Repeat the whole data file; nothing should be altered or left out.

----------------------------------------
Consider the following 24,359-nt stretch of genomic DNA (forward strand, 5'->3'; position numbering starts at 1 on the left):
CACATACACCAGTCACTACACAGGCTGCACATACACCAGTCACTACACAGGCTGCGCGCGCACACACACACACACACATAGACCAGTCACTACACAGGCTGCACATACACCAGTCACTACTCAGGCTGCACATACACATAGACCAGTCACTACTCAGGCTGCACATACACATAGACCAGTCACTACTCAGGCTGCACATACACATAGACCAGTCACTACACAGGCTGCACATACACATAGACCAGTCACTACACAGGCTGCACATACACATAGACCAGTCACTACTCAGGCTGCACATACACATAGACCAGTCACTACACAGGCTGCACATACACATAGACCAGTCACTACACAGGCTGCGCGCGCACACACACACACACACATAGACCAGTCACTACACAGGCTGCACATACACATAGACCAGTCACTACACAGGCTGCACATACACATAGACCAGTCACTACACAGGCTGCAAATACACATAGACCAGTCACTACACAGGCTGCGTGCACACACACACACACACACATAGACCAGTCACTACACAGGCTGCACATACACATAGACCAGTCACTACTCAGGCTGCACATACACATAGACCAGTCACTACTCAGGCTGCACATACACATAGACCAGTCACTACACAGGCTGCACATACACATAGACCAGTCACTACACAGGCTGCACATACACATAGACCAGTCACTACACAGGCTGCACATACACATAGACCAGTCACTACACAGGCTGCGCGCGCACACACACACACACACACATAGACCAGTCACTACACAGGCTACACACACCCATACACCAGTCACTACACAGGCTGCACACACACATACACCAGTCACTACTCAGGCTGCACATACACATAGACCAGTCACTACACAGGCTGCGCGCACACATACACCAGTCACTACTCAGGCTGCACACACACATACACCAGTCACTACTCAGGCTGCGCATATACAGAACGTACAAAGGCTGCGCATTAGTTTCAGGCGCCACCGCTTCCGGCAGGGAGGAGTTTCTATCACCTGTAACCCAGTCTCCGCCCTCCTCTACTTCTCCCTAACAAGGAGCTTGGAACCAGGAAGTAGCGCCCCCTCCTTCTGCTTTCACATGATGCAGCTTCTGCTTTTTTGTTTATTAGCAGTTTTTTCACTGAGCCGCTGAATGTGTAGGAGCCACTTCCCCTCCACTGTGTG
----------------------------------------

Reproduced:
Consider the following 24,359-nt stretch of genomic DNA (forward strand, 5'->3'; position numbering starts at 1 on the left):
CACATACACCAGTCACTACACAGGCTGCACATACACCAGTCACTACACAGGCTGCGCGCGCACACACACACACACACATAGACCAGTCACTACACAGGCTGCACATACACCAGTCACTACTCAGGCTGCACATACACATAGACCAGTCACTACTCAGGCTGCACATACACATAGACCAGTCACTACTCAGGCTGCACATACACATAGACCAGTCACTACACAGGCTGCACATACACATAGACCAGTCACTACACAGGCTGCACATACACATAGACCAGTCACTACTCAGGCTGCACATACACATAGACCAGTCACTACACAGGCTGCACATACACATAGACCAGTCACTACACAGGCTGCGCGCGCACACACACACACACACATAGACCAGTCACTACACAGGCTGCACATACACATAGACCAGTCACTACACAGGCTGCACATACACATAGACCAGTCACTACACAGGCTGCAAATACACATAGACCAGTCACTACACAGGCTGCGTGCACACACACACACACACACATAGACCAGTCACTACACAGGCTGCACATACACATAGACCAGTCACTACTCAGGCTGCACATACACATAGACCAGTCACTACTCAGGCTGCACATACACATAGACCAGTCACTACACAGGCTGCACATACACATAGACCAGTCACTACACAGGCTGCACATACACATAGACCAGTCACTACACAGGCTGCACATACACATAGACCAGTCACTACACAGGCTGCGCGCGCACACACACACACACACACATAGACCAGTCACTACACAGGCTACACACACCCATACACCAGTCACTACACAGGCTGCACACACACATACACCAGTCACTACTCAGGCTGCACATACACATAGACCAGTCACTACACAGGCTGCGCGCACACATACACCAGTCACTACTCAGGCTGCACACACACATACACCAGTCACTACTCAGGCTGCGCATATACAGAACGTACAAAGGCTGCGCATTAGTTTCAGGCGCCACCGCTTCCGGCAGGGAGGAGTTTCTATCACCTGTAACCCAGTCTCCGCCCTCCTCTACTTCTCCCTAACAAGGAGCTTGGAACCAGGAAGTAGCGCCCCCTCCTTCTGCTTTCACATGATGCAGCTTCTGCTTTTTTGTTTATTAGCAGTTTTTTCACTGAGCCGCTGAATGTGTAGGAGCCACTTCCCCTCCACTGTGTG